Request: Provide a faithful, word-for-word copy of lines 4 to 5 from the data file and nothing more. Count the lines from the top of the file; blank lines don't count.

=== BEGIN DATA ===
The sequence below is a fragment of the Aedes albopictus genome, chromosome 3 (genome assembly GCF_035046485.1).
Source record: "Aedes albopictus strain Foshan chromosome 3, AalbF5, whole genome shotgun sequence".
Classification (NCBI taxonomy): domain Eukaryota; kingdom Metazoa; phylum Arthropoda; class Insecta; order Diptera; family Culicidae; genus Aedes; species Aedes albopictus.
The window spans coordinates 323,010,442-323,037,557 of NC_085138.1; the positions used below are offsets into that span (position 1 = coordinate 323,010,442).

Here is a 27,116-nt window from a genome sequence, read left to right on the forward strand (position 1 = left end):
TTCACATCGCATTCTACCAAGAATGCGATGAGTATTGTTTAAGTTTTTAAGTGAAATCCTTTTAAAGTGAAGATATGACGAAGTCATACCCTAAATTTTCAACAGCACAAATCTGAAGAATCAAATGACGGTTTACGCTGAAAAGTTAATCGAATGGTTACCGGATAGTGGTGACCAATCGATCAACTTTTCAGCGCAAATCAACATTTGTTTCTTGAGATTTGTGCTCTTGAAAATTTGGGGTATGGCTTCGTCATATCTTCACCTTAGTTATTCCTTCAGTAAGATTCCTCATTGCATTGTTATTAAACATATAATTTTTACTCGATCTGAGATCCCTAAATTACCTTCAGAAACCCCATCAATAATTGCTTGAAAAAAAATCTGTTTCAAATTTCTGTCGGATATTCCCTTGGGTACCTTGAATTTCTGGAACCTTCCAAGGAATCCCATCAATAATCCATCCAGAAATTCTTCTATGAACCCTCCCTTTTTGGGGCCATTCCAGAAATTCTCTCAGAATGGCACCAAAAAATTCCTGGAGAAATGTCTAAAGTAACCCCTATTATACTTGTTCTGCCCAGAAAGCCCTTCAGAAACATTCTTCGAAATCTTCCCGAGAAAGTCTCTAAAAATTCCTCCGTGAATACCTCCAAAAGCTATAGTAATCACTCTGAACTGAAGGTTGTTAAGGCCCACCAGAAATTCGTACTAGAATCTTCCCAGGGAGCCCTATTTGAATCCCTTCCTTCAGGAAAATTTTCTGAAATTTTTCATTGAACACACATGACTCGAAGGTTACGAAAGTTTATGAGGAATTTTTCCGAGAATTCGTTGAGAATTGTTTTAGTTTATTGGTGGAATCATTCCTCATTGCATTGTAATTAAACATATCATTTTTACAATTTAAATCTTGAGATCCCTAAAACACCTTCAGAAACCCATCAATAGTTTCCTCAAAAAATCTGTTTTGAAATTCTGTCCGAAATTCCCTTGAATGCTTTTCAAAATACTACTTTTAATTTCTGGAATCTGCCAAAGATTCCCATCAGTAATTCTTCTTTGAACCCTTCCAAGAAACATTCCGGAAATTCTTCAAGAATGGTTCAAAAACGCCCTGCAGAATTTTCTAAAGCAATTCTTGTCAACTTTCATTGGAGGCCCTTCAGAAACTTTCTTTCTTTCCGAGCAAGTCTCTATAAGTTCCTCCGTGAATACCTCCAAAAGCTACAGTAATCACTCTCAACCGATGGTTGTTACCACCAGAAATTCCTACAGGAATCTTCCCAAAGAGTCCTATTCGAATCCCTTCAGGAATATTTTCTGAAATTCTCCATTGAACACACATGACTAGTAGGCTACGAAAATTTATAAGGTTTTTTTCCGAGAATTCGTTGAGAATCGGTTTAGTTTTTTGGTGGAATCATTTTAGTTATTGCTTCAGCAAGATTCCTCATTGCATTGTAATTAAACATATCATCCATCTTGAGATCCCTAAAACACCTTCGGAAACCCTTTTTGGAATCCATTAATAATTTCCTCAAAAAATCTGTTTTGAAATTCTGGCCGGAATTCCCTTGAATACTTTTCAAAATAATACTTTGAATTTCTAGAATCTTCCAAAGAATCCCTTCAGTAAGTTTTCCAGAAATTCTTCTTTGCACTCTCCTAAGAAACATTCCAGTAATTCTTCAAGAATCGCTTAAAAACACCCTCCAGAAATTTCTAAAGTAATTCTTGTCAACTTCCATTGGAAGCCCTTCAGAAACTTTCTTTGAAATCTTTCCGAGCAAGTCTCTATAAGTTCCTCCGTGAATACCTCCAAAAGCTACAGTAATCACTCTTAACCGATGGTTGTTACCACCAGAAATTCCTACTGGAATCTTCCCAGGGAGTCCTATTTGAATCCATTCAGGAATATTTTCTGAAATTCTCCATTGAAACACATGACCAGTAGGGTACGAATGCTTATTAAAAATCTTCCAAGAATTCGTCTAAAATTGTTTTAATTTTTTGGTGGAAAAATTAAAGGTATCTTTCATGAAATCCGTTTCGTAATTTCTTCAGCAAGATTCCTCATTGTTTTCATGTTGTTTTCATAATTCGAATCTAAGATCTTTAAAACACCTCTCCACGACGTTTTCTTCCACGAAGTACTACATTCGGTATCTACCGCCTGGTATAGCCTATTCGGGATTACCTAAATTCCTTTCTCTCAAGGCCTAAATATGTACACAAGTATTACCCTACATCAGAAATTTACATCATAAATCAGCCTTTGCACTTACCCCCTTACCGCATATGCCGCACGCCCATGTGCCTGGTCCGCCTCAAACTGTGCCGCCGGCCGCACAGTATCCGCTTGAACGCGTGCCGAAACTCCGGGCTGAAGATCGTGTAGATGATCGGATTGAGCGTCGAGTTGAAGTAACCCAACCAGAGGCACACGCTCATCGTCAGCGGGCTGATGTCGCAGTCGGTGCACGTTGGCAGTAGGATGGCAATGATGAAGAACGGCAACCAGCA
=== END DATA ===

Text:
The window spans coordinates 323,010,442-323,037,557 of NC_085138.1; the positions used below are offsets into that span (position 1 = coordinate 323,010,442).

Here is a 27,116-nt window from a genome sequence, read left to right on the forward strand (position 1 = left end):